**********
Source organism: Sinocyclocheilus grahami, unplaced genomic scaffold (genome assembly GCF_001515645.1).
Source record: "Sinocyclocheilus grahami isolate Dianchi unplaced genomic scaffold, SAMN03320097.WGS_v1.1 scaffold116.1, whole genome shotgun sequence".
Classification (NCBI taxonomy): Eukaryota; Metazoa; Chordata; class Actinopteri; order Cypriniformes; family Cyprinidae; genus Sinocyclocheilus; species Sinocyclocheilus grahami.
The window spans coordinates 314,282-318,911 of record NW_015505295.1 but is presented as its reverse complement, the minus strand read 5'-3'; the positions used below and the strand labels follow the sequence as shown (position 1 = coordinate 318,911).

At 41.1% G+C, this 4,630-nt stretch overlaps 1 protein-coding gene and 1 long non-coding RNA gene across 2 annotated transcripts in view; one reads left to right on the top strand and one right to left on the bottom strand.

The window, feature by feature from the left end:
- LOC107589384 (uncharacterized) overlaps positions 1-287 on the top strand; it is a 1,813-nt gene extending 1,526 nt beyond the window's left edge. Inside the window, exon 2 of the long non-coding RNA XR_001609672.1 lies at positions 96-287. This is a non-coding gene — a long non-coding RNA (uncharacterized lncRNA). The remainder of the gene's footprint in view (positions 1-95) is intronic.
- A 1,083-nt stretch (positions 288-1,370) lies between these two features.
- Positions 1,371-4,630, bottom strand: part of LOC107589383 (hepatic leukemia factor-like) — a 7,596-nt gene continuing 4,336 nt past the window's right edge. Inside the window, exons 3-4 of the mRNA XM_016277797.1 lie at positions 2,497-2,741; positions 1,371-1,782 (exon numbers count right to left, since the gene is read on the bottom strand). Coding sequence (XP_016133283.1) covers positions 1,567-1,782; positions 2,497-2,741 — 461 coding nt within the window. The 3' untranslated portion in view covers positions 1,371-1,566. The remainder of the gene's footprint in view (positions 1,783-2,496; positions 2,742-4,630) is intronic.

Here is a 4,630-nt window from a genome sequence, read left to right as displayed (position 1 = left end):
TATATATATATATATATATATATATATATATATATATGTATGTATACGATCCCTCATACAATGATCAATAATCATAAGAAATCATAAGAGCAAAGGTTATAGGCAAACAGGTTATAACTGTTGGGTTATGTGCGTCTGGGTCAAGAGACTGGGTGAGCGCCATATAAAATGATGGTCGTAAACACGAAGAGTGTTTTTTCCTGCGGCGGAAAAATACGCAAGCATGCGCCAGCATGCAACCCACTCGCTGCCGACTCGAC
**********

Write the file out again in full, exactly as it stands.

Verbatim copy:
Source organism: Sinocyclocheilus grahami, unplaced genomic scaffold (genome assembly GCF_001515645.1).
Source record: "Sinocyclocheilus grahami isolate Dianchi unplaced genomic scaffold, SAMN03320097.WGS_v1.1 scaffold116.1, whole genome shotgun sequence".
Classification (NCBI taxonomy): Eukaryota; Metazoa; Chordata; class Actinopteri; order Cypriniformes; family Cyprinidae; genus Sinocyclocheilus; species Sinocyclocheilus grahami.
The window spans coordinates 314,282-318,911 of record NW_015505295.1 but is presented as its reverse complement, the minus strand read 5'-3'; the positions used below and the strand labels follow the sequence as shown (position 1 = coordinate 318,911).

At 41.1% G+C, this 4,630-nt stretch overlaps 1 protein-coding gene and 1 long non-coding RNA gene across 2 annotated transcripts in view; one reads left to right on the top strand and one right to left on the bottom strand.

The window, feature by feature from the left end:
- LOC107589384 (uncharacterized) overlaps positions 1-287 on the top strand; it is a 1,813-nt gene extending 1,526 nt beyond the window's left edge. Inside the window, exon 2 of the long non-coding RNA XR_001609672.1 lies at positions 96-287. This is a non-coding gene — a long non-coding RNA (uncharacterized lncRNA). The remainder of the gene's footprint in view (positions 1-95) is intronic.
- A 1,083-nt stretch (positions 288-1,370) lies between these two features.
- Positions 1,371-4,630, bottom strand: part of LOC107589383 (hepatic leukemia factor-like) — a 7,596-nt gene continuing 4,336 nt past the window's right edge. Inside the window, exons 3-4 of the mRNA XM_016277797.1 lie at positions 2,497-2,741; positions 1,371-1,782 (exon numbers count right to left, since the gene is read on the bottom strand). Coding sequence (XP_016133283.1) covers positions 1,567-1,782; positions 2,497-2,741 — 461 coding nt within the window. The 3' untranslated portion in view covers positions 1,371-1,566. The remainder of the gene's footprint in view (positions 1,783-2,496; positions 2,742-4,630) is intronic.

Here is a 4,630-nt window from a genome sequence, read left to right as displayed (position 1 = left end):
TATATATATATATATATATATATATATATATATATATGTATGTATACGATCCCTCATACAATGATCAATAATCATAAGAAATCATAAGAGCAAAGGTTATAGGCAAACAGGTTATAACTGTTGGGTTATGTGCGTCTGGGTCAAGAGACTGGGTGAGCGCCATATAAAATGATGGTCGTAAACACGAAGAGTGTTTTTTCCTGCGGCGGAAAAATACGCAAGCATGCGCCAGCATGCAACCCACTCGCTGCCGACTCGAC